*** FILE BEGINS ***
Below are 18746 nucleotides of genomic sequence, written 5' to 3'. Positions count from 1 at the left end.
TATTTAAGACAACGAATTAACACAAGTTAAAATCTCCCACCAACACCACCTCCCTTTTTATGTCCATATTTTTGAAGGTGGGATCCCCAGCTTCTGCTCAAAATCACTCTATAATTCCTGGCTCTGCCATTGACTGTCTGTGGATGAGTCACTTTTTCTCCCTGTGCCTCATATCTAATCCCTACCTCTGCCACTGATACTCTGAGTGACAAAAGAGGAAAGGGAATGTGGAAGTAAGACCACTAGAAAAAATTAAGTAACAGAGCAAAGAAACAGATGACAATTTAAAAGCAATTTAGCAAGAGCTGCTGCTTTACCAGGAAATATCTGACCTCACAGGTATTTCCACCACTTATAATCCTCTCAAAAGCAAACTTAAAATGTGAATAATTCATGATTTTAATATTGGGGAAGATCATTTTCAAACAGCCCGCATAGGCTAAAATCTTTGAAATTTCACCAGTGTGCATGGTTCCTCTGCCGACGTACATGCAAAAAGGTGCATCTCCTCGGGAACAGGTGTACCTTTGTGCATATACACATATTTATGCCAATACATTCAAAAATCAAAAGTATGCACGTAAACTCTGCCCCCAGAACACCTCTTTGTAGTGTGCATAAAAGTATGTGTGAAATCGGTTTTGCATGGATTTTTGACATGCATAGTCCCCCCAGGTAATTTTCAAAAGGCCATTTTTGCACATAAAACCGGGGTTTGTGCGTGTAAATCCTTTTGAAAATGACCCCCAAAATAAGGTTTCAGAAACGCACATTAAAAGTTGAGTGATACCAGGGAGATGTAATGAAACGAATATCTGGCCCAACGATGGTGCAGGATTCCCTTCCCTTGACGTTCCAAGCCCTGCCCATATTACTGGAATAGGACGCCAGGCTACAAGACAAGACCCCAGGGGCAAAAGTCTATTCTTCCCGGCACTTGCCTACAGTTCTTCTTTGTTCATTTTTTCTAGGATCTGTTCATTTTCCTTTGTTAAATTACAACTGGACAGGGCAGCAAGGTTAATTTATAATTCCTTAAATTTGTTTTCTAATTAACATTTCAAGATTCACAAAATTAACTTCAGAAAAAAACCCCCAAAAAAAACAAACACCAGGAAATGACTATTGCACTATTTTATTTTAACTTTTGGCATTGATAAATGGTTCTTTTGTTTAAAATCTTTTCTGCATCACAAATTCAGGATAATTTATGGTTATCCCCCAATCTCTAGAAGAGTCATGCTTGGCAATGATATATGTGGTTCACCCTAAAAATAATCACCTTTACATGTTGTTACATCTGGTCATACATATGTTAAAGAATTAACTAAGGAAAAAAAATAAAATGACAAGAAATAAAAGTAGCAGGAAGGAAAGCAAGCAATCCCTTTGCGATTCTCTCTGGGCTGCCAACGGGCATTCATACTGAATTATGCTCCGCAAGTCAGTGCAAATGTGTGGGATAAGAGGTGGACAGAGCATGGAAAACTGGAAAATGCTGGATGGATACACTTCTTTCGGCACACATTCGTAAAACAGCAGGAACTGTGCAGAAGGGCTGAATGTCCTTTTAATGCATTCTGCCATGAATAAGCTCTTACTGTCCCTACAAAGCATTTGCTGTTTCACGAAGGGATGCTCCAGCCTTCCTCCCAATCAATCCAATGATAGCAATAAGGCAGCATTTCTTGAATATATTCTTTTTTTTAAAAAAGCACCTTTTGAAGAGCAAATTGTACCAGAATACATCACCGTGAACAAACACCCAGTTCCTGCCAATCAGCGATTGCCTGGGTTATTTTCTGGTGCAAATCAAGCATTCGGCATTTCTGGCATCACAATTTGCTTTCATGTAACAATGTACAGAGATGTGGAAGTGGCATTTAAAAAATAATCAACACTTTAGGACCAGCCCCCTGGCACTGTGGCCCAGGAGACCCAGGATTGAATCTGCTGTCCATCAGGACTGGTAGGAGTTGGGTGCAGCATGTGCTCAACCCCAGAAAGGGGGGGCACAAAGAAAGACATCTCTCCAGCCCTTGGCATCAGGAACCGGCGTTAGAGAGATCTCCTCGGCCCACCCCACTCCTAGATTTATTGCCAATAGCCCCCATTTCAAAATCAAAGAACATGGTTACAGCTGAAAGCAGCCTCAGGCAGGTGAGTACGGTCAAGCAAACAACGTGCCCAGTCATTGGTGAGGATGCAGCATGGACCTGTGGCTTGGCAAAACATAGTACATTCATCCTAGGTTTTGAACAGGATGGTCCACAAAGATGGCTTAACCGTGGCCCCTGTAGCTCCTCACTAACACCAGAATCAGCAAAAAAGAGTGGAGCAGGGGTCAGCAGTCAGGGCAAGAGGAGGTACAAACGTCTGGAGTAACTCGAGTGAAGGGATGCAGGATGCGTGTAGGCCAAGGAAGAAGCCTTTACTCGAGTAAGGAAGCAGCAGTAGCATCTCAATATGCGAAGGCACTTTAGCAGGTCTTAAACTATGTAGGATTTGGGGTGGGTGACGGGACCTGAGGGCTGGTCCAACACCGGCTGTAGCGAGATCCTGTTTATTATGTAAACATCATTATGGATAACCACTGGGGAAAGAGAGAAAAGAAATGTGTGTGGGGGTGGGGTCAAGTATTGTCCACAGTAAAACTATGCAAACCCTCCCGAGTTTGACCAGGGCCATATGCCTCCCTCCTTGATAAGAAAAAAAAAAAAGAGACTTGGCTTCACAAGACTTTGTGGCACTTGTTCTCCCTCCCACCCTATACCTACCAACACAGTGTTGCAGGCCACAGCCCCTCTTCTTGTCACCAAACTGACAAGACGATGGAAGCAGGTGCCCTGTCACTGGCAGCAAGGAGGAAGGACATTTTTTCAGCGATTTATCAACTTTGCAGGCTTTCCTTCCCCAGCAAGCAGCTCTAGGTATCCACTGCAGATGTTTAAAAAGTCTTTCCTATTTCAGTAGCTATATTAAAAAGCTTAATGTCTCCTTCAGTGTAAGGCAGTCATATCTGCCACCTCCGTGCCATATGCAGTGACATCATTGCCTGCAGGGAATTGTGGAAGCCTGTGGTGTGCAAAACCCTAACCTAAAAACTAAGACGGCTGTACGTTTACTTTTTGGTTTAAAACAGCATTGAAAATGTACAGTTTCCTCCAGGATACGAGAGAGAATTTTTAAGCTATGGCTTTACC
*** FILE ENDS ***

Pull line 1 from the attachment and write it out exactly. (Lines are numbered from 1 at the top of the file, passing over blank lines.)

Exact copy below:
Below are 18746 nucleotides of genomic sequence, written 5' to 3'. Positions count from 1 at the left end.